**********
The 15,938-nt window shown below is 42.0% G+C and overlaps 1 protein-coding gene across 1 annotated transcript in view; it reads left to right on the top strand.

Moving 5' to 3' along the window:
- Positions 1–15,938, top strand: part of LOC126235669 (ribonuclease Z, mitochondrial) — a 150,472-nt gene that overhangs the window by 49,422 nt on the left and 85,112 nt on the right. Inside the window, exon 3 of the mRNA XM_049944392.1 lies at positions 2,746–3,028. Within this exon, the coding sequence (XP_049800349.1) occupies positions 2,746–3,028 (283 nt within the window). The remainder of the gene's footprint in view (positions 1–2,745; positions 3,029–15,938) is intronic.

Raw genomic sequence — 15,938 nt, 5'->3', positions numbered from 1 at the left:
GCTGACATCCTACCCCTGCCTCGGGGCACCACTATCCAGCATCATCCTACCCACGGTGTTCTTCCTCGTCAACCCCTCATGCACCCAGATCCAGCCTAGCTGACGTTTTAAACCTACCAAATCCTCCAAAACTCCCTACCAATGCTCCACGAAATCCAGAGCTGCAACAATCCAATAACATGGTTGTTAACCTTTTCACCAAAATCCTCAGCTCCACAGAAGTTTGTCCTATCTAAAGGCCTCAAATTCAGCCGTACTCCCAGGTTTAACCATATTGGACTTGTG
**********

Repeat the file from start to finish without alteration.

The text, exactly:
The 15,938-nt window shown below is 42.0% G+C and overlaps 1 protein-coding gene across 1 annotated transcript in view; it reads left to right on the top strand.

Moving 5' to 3' along the window:
- Positions 1–15,938, top strand: part of LOC126235669 (ribonuclease Z, mitochondrial) — a 150,472-nt gene that overhangs the window by 49,422 nt on the left and 85,112 nt on the right. Inside the window, exon 3 of the mRNA XM_049944392.1 lies at positions 2,746–3,028. Within this exon, the coding sequence (XP_049800349.1) occupies positions 2,746–3,028 (283 nt within the window). The remainder of the gene's footprint in view (positions 1–2,745; positions 3,029–15,938) is intronic.

Raw genomic sequence — 15,938 nt, 5'->3', positions numbered from 1 at the left:
GCTGACATCCTACCCCTGCCTCGGGGCACCACTATCCAGCATCATCCTACCCACGGTGTTCTTCCTCGTCAACCCCTCATGCACCCAGATCCAGCCTAGCTGACGTTTTAAACCTACCAAATCCTCCAAAACTCCCTACCAATGCTCCACGAAATCCAGAGCTGCAACAATCCAATAACATGGTTGTTAACCTTTTCACCAAAATCCTCAGCTCCACAGAAGTTTGTCCTATCTAAAGGCCTCAAATTCAGCCGTACTCCCAGGTTTAACCATATTGGACTTGTG